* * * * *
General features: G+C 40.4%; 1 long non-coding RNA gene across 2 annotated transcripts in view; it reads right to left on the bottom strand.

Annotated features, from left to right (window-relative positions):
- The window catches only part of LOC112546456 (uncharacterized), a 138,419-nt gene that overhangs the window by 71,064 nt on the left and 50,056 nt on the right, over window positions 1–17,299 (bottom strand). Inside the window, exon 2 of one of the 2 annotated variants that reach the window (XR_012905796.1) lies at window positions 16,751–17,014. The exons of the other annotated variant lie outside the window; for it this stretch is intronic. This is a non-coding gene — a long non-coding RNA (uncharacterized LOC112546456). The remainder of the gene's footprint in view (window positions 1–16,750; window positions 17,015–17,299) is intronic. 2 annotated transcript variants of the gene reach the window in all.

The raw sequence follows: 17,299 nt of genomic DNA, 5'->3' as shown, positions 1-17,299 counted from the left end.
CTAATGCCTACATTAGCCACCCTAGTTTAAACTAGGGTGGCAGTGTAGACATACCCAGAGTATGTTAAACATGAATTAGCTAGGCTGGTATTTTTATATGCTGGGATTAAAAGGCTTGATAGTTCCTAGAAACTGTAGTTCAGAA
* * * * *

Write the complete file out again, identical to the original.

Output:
General features: G+C 40.4%; 1 long non-coding RNA gene across 2 annotated transcripts in view; it reads right to left on the bottom strand.

Annotated features, from left to right (window-relative positions):
- The window catches only part of LOC112546456 (uncharacterized), a 138,419-nt gene that overhangs the window by 71,064 nt on the left and 50,056 nt on the right, over window positions 1–17,299 (bottom strand). Inside the window, exon 2 of one of the 2 annotated variants that reach the window (XR_012905796.1) lies at window positions 16,751–17,014. The exons of the other annotated variant lie outside the window; for it this stretch is intronic. This is a non-coding gene — a long non-coding RNA (uncharacterized LOC112546456). The remainder of the gene's footprint in view (window positions 1–16,750; window positions 17,015–17,299) is intronic. 2 annotated transcript variants of the gene reach the window in all.

The raw sequence follows: 17,299 nt of genomic DNA, 5'->3' as shown, positions 1-17,299 counted from the left end.
CTAATGCCTACATTAGCCACCCTAGTTTAAACTAGGGTGGCAGTGTAGACATACCCAGAGTATGTTAAACATGAATTAGCTAGGCTGGTATTTTTATATGCTGGGATTAAAAGGCTTGATAGTTCCTAGAAACTGTAGTTCAGAA